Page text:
ABŪ ʿABDALLĀH B. AL-BAYYEʿ (EBN AL-BAYYEʿ), a noted traditionist and local historian, b. 321/933, d. 405/1014; full name: ABŪ ʿABDALLĀH MOḤAMMAD B. ʿABDALLĀH B. MOḤAMMAD B. MOḤAMMAD B. ḤAMDŪYA B. NOʿAYM B. AL-ḤAKAM AL-ŻABBĪ AL-ṬAHMĀNĪ; he was commonly known as AL-ḤĀKEM AL-NĪSĀBŪRĪ because of his once having held a post as judge (qāżī). Ebn al-Bayyeʿ was an immensely learned Hadith scholar and one of the first to write systematic treatments of the science of Hadith study. Although he traveled on pilgrimage and for purposes of study both to Iraq and Transoxania, his life was spent mostly in Nīšāpūr, where he was one of the central figures in the development of that city into a major intellectual center. Hist history of Nīšāpūr, which consisted of over 2,500 biographies of ʿolamāʾ who lived in or passed through the city, along with an account of its topography and pre-Islamic and early Islamic history, is preserved only in a severely truncated version and in excerpts in other works; but in its original form it was a monument of biographical compilation.
Later Hadith scholars occasionally criticized Ebn al-Bayyeʿ’s accuracy and scrupulousness in transmitting and validating traditions, but their criticisms were rebutted by his supporters and are far outweighed by his contributions to the systematization of the science as a whole. He was also criticized for harboring Shiʿite sympathies. His defenders point out that the evidence for this is tenuous, while his credentials as an Asḥʿarite are sound. The charge of Shiʿism may have its root in accusations made by the Karrāmīs (q.v.), who at one point destroyed his menbar and barred him from leaving his house. The Karrāmīs are known to have used false accusations of Shiʿism as a political weapon against their opponents, among whom were numbered the Asḥʿarites. Of Ebn al-Bayyeʿ’s numerous works, four have been printed: al-Mostadrak ʿala’l-ṣaḥīḥayn fi’l-ḥadīṯ, Hyderabad, 1334-42/1917-24; Maʿrefat ʿolūm al-ḥadīṯ, ed. Moʿaẓẓam Ḥosayn, Cairo, 1937; al-Madḵal elā maʿrefat al-eklīl, ed. and tr. J. Robson, London, 1953; Taʾrīḵ ʿolamāʾ ahl Nayšābūr, much abridged version reproduced as Ketāb aḥwāl Nayšābūr in The Histories of Nishapur, ed. R. N. Frye, The Hague, 1965.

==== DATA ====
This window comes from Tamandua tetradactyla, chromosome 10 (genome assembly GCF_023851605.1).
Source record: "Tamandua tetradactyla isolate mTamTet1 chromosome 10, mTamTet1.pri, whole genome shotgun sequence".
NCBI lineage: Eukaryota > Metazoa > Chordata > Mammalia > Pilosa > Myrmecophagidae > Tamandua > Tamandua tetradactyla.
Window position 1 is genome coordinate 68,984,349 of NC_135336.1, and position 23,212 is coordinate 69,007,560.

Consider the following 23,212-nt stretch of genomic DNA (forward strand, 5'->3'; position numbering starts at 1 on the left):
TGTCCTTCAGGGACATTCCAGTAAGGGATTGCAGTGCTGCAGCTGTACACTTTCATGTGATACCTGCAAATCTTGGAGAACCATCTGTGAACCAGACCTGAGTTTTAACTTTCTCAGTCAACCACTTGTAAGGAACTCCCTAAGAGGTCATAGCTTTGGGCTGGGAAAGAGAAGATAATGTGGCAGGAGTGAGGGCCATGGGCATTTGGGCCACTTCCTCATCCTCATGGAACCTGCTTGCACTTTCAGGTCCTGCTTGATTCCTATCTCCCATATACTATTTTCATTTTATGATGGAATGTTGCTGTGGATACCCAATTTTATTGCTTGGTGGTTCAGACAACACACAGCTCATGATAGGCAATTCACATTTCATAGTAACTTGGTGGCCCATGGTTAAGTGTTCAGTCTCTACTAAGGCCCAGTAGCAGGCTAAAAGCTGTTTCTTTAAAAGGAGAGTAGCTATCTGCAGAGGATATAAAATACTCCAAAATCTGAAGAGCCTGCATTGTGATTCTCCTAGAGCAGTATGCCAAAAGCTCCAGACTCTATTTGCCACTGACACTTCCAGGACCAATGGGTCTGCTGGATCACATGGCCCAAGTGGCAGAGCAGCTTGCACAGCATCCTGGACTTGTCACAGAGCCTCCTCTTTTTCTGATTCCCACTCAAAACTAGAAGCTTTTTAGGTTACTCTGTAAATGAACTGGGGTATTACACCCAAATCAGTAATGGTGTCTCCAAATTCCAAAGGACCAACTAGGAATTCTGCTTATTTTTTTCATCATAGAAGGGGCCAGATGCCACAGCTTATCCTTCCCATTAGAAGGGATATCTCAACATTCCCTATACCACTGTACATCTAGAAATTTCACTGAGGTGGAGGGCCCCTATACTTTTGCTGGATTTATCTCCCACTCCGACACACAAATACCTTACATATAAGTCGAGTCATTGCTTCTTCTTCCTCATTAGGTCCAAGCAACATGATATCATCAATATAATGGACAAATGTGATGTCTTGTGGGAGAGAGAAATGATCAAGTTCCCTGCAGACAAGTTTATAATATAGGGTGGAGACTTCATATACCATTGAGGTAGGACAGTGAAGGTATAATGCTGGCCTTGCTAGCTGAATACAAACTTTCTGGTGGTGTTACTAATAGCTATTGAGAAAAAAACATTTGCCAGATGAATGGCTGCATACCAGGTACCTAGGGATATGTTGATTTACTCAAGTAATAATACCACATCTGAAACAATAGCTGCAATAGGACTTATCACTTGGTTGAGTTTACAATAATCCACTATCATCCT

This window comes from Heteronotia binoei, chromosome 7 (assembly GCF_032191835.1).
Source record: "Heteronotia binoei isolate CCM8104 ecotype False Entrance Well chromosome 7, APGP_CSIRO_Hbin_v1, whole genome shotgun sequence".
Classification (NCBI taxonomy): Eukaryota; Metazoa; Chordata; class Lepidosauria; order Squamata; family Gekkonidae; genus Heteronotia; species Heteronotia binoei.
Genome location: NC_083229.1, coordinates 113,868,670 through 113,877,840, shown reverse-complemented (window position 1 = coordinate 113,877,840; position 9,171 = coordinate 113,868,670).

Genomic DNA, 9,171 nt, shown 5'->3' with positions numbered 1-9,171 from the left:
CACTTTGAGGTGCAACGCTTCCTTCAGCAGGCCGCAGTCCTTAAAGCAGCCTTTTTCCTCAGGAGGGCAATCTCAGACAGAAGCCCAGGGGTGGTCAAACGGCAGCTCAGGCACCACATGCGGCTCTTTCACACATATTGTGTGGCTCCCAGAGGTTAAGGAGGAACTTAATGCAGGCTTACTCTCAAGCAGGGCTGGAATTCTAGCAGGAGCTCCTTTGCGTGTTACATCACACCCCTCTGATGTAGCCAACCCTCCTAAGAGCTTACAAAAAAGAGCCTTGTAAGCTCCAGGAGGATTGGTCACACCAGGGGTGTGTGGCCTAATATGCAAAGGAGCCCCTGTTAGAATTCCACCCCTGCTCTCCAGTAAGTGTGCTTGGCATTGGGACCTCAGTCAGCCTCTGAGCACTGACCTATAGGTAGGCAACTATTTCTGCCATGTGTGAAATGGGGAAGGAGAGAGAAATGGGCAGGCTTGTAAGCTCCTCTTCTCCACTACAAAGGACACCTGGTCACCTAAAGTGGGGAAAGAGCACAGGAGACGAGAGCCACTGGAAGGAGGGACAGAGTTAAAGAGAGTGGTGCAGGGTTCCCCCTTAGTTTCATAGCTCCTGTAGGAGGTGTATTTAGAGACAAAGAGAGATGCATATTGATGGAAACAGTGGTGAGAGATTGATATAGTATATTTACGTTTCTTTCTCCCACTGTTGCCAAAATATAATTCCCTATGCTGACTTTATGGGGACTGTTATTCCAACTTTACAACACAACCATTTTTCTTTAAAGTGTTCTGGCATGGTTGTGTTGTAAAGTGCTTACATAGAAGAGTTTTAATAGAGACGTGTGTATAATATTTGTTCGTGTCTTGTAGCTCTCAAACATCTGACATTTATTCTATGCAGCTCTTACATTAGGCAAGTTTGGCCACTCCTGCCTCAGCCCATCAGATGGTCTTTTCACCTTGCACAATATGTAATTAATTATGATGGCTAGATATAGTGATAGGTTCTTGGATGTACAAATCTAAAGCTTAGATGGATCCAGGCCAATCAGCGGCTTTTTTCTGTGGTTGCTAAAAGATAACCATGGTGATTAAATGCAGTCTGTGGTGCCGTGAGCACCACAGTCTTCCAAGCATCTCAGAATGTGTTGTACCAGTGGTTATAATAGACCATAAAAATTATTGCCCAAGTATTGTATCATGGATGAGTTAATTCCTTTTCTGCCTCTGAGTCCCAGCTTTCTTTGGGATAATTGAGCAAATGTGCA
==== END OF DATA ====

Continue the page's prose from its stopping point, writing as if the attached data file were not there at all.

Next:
Taʾrīḵ Baḡdād V, pp. 473ff.
Ebn ʿAsāker, Tabyīn kaḏeb al-moftarī ʿalā Abi’l-Ḥasan al-Ašʿarī, ed. al-Kawṯarī, Damascus, 1347/1928-29, pp. 227ff.
Ebn Ḵallekān (Būlāq), I, p. 691.
Ḏahabī, Ḥoffāẓ, Hyderabad, 1914-15, III, pp. 227ff.
Sobkī, Ṭabaqāt1 III, pp. 64ff.
Ebn Ḥaǰar, Lesān al-mīzān V, pp. 232ff.
ʿAbd-al-Ḡāfer al-Fāresī, “al-Montaḵab men ketāb al-sīāq le-taʾrīḵ Nayšābūr” in The Histories of Nishapur, fol. 2a-b.
Ebn al-Jawzī, al-Montaẓam VII, Hyderabad, 1938-40, pp. 274ff.
EI2 III, p. 82.
J. Robson, An Introduction to the Science of Tradition, London, 1953, pp. 1-5.
(R. W. Bulliet)
Originally Published: December 15, 1983
Last Updated: July 19, 2011
This article is available in print.
Vol. I, Fasc. 3, pp. 250-251